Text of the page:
up more than 80% of the Japanese music market.

2. Lack of support for mobile devices - the 'Napster To Go'
service at present supports only four phone models and just
a handful of portable music players.

People are very aware of the Napster brand and curious
about the service. However, the pattern of renting a CD
and then copying it is still the dominant one here, and
most Japanese consumers add new music to their iPods not
through iTunes but by ripping CDs they have rented. If,
however, Napster Japan can substantially boost the Japanese
side of its catalog and add support for more phones and other
mobile devices, they may well have a shot at establishing
the subscription model as a viable alternative here.

++ NOTEWORTHY NEWS

** Librazone launches hard rock chaku-uta site for guitarists
In brief: On March 19, Librazone started a new chaku-uta site
called 'Chaku-guitar Paradise' for NTT Docomo, KDDI, and
SoftBank. The service offers hard rock and heavy metal
music, with an emphasis on guitar solos. The service started
with about 1,000 tracks by bands such as Deep Purple, Iron
Maiden and Metallica. Librazone plans to add about 250 new
tracks a year.
Source:
http://www.librazone.co.jp/news20070315.html

** KDDI hits one million subscribers for ringbacktone service
In brief: KDDI and Okinawa Cellular announced on March 22
that the number of subscribers for it's ringbacktone service
'EZ Machi-uta' surpassed one million. For 105 yen (US$0.88)
per month, you can choose one track that is heard by someone
when they call you. Additional tracks cost extra. The service
began February 2005, so it's taken a little over two years
to hit the one million mark.
Source:
http://www.kddi.com/corporate/news_release/2007/0326b/

** Napster Japan teams with NetMobile on real-time point
exchange service
In brief: Napster Japan announced that it is partnering with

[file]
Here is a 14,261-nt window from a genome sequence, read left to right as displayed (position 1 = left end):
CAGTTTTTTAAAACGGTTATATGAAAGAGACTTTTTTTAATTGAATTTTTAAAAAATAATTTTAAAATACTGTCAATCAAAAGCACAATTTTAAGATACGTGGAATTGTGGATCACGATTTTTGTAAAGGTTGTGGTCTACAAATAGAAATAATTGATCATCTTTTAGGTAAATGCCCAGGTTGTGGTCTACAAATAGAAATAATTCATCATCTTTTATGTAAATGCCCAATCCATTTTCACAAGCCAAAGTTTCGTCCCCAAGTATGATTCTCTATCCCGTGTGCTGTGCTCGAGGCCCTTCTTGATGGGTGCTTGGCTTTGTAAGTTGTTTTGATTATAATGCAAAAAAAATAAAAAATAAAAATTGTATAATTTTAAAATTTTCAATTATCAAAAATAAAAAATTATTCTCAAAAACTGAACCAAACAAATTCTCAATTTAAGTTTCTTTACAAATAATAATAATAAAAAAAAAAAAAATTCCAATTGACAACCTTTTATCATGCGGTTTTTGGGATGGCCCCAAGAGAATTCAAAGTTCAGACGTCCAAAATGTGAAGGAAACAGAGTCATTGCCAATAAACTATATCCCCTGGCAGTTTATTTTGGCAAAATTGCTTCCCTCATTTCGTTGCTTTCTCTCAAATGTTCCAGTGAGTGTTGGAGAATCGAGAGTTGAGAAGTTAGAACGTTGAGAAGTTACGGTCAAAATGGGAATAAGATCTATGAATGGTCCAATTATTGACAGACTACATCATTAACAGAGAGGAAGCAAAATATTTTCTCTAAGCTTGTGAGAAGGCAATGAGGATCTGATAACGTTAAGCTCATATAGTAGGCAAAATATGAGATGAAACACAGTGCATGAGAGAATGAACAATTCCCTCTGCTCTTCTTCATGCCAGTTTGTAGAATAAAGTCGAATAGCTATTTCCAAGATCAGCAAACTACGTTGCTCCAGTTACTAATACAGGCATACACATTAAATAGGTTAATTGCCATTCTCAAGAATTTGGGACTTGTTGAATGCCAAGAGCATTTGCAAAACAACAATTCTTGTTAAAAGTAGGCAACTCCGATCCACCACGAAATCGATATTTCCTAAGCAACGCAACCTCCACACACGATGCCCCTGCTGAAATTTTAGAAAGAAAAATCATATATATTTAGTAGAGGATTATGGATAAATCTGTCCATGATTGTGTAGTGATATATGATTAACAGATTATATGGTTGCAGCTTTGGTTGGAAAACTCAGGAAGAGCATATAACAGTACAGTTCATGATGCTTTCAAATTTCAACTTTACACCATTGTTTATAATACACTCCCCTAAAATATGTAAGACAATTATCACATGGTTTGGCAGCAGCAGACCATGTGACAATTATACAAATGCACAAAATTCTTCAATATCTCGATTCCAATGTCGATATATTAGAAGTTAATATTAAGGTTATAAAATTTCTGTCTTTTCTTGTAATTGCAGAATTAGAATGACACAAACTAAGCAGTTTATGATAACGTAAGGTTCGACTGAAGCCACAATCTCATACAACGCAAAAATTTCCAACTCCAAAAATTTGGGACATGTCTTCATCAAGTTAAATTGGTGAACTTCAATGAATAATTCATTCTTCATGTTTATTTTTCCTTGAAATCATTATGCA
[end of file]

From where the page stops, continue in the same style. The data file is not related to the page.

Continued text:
NetMile, a subsidiary of Mitsui Bussan that offers a point
exchange service. NetMile users will be able to apply their
acquired points directly toward monthly subscription payments
for Napster Japan's service.
Source:
http://headlines.yahoo.co.jp/hl?a=20070312-00000011-bcn-sci

** Taito screens out adults with new ringtone service
In brief: Taito has started a new ringtone service where all
the tones are around 20kHz. - at the very upper end of the
auditory range. As very few adults over the age of 30 are
able to hear these frequencies, the site is effectively
only usable by young people. The new service is called
'Kyukyoku EZ Melody Torihodai' on KDDI and 'Guru Melo'
on SoftBank.
Source:
http://www.taito.co.jp/mobile/news_mc/2007/mc_03_01.html

** Nihon Enterprise starts off-portal service
In brief: Nihon Enterprise launched an ad-supported off-
portal service last month called 'Muryo Uta Melo Games'
for NTT Docomo, KDDI and Softbank. The site uses a point-
based system offering ringtones and games. New members
start with a fixed number of points after registering,
and obtain additional points by clicking on ads.
Source:
http://www.c-direct.ne.jp/japanese/uj/pdf/10104829/00057178.pdf

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STAFF
Written by: Steve Myers (steve@thetamusic.com)
Steve Myers is president and chief enthusiast of Theta Music
Technologies, which specializes in the development of
music-related software applications.